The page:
As the year draws to a close, it’s time to reflect on some of our most popular PLOS Research News articles since the site’s inception in July of this year. Here are our 10 most read research stories featuring PLOS content that published this year, ranging from genetics to parasites to bat feces. We’re starting with 10, and counting down to the most popular article of 2016.
John Shaffer and colleagues published a genome-wide association study in PLOS Genetics featuring 3,118 healthy individuals of European ancestry. The researchers identified facial characteristics including facial width, distance between eyes, and nose size that were associated with distinctive single base pair variations in their genome.
The authors of a PLOS Pathogens study infected mice with a bacterium known as group B streptococcus (GBS) and found that harmful toxins were sent up their reproductive tracts in tiny sacs called membrane-bound vesicles (MVs), potentially leading to preterm births.
Guy Caljon of the University of Antwerp discussed his PLOS Pathogens research investigating how tsetse flies can potentially spread the parasite that causes sleeping sickness in a mouse model. Caljon and his colleagues discovered a subpopulation of infectious parasites that remained and multiplied in the inner layer of skin near the fly bite, which might reinfect tsetse flies to help transmit the infection to more hosts.
In a PLOS ONE study, Glendon Parker, a biochemist from the Lawrence Livermore National Laboratory, and his team investigated whether proteins found in human hair could offer an alternative to traditional DNA profiling for identifying an individual. Parker and his team identified over 185 hair protein markers, which they estimate would be sufficient to provide a unique pattern that could distinguish one person among a population of 1 million.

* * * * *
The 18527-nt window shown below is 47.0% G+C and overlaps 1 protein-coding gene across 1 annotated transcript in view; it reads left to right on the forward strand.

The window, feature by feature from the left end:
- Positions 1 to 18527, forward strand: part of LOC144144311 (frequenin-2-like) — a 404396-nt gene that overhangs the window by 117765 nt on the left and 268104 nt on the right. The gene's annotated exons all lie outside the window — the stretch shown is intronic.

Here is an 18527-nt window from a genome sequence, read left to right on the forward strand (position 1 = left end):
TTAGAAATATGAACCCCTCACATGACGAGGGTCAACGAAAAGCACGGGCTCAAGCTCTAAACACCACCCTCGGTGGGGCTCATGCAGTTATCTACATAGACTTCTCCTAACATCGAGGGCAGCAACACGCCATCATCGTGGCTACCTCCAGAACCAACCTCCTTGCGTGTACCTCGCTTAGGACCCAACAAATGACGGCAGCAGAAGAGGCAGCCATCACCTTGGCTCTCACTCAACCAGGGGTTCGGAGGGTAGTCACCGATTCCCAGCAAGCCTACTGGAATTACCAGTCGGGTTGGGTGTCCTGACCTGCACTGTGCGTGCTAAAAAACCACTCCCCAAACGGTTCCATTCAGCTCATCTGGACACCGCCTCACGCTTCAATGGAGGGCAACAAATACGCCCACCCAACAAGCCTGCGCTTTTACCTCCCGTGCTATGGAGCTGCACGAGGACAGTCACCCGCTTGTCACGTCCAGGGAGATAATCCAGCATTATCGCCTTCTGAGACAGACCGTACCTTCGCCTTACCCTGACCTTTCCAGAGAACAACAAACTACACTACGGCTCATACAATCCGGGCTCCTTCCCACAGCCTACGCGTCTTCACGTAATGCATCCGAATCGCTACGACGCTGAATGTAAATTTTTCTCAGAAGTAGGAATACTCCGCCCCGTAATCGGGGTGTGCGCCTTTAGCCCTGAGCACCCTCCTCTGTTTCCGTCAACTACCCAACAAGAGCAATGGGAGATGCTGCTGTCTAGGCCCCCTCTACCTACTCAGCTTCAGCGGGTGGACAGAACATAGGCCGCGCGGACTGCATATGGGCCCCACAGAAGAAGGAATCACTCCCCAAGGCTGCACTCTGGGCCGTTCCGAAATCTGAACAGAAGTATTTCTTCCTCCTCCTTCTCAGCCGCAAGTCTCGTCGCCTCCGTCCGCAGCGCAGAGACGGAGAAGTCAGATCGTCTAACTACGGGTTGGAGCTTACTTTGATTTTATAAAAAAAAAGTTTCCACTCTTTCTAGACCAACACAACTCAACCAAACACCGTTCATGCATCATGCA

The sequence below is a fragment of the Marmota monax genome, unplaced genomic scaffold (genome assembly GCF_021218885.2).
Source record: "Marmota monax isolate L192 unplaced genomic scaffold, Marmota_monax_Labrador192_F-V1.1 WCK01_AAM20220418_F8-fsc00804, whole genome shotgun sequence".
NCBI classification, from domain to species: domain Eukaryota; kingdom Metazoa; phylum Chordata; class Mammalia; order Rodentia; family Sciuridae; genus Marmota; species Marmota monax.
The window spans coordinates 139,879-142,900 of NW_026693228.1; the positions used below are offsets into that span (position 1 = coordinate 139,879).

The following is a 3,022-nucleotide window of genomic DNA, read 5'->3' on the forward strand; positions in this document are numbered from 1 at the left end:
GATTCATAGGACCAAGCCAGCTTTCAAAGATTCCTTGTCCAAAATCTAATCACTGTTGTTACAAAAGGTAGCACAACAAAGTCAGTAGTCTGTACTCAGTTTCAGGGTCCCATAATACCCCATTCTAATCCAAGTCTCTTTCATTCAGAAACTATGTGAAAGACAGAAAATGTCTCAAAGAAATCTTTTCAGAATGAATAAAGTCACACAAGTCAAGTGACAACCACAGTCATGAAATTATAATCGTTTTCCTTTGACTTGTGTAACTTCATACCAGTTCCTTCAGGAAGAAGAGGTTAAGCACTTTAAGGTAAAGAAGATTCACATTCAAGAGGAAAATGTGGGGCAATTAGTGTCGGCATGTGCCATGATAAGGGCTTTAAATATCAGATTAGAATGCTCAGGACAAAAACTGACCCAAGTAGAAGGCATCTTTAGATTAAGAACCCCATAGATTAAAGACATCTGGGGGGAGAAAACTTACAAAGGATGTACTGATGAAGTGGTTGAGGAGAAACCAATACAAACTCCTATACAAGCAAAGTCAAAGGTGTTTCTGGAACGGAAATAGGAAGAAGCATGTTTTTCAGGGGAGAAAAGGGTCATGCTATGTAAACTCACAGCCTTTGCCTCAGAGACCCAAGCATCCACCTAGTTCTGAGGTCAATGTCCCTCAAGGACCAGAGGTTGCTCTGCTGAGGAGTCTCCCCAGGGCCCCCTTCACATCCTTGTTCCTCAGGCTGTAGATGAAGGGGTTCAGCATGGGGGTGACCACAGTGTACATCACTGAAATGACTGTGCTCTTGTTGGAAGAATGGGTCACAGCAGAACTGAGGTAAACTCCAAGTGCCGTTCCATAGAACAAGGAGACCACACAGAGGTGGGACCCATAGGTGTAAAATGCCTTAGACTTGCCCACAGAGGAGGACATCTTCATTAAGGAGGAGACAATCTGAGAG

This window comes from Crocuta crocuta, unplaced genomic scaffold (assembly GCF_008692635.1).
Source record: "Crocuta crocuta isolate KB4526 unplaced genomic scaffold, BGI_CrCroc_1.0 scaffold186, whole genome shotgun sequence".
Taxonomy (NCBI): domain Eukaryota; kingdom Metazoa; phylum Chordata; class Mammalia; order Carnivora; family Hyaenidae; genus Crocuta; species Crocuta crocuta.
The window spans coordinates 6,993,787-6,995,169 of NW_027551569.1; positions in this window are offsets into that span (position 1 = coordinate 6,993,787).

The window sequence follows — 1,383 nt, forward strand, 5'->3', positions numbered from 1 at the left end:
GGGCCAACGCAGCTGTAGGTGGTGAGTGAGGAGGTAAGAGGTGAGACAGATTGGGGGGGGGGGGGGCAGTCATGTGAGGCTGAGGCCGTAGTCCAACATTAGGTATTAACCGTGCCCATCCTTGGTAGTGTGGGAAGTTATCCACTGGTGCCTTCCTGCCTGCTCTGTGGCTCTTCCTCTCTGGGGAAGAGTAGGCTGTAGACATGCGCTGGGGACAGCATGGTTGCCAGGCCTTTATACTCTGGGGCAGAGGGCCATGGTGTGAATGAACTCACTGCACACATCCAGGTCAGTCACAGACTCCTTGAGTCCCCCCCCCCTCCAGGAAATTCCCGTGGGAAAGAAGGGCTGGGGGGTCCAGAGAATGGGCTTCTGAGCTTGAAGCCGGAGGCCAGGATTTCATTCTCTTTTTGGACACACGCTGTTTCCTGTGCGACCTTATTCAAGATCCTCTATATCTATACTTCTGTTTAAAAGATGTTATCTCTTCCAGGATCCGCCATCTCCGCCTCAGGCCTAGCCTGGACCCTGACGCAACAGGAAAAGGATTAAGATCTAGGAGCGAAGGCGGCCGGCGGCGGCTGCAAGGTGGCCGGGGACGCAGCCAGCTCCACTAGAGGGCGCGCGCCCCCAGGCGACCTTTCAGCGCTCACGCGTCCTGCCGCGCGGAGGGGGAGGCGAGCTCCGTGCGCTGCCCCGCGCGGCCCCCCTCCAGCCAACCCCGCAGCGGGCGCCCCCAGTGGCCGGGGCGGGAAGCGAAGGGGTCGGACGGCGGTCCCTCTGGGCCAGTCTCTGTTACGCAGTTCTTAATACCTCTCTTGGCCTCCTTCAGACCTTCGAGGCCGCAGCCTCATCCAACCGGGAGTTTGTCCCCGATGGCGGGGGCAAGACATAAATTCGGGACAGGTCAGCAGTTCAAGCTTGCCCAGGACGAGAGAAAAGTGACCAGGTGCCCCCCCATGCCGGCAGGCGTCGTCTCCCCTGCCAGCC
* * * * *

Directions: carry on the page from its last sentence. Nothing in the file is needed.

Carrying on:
Researchers from the National Institutes of Health’s Office of Portfolio Analysis examined a new metric to quantify the influence of a scientific research article called the Relative Citation Ratio (RCR) and they published their results in PLOS Biology. They found that RCR values of papers authored by NIH awardees correlate well with the opinions of other experts in biomedical research and suggest that this approach could be applied to articles in all areas of science.
Jan Poulsen and her team from the Australian Museum in Sydney investigated the bioluminescence and unique pigment patterns of two new deep-sea fish species in a recent PLOS ONE study. The researchers found that these fish may shine light from their bellies to communicate in the depths of the sea, where sunlight barely reaches.
Ancient artifacts found at an archeological site in Argentina suggest that humans occupied South America earlier than previously thought, according to a study published in PLOS ONE by Gustavo Politis and colleagues from CONICET and the Universidad Nacional del Centro de la Provincia de Buenos Aires.
In an attempt to identify and study elusive, endangered bat species, researchers from Northern Arizona University developed “Species from Feces,” a new DNA barcoding tool that can identify bat species from their fecal pellets. They published the results of this research in PLOS ONE.
To identify where coral reef-dependent people are most likely to be affected by rising CO2 levels by 2050, Linwood Pendleton and his colleagues scored and mapped the two indicators of CO2-driven coral reef stress – ocean acidification and rising sea surface temperatures – along with two indicators of human dependence on coral reefs. Their research, published recently in PLOS ONE, identifies countries most at risk, such as Mexico, Indonesia, and parts of Australia.
In a recent study published in PLOS ONE, researchers found dramatic declines in the populations of sunflower sea stars, Pycnopodia helianthoides, along with several other sea star species, living in the Salish Sea. Joe Gaydos, wildlife veterinarian and chief scientist with the University of California, Davis, School of Veterinary Medicine’s SeaDoc Society, says the study could help provide evidence for listing sunflower sea stars as a Federal Species of Concern.
Image Credits: Alexandre Delbos, Flickr; Global Panorama, Flickr; Caljon et al. (2016); Julie Russell/LLNL; Ian Hutchins and George Santangelo; Poulsen et al. (2016); Politis et al (2016); Faith Walker; Expl0601 Coral (Montastrea cavernosa) by NOAA via Flickr; Joseph Gaydos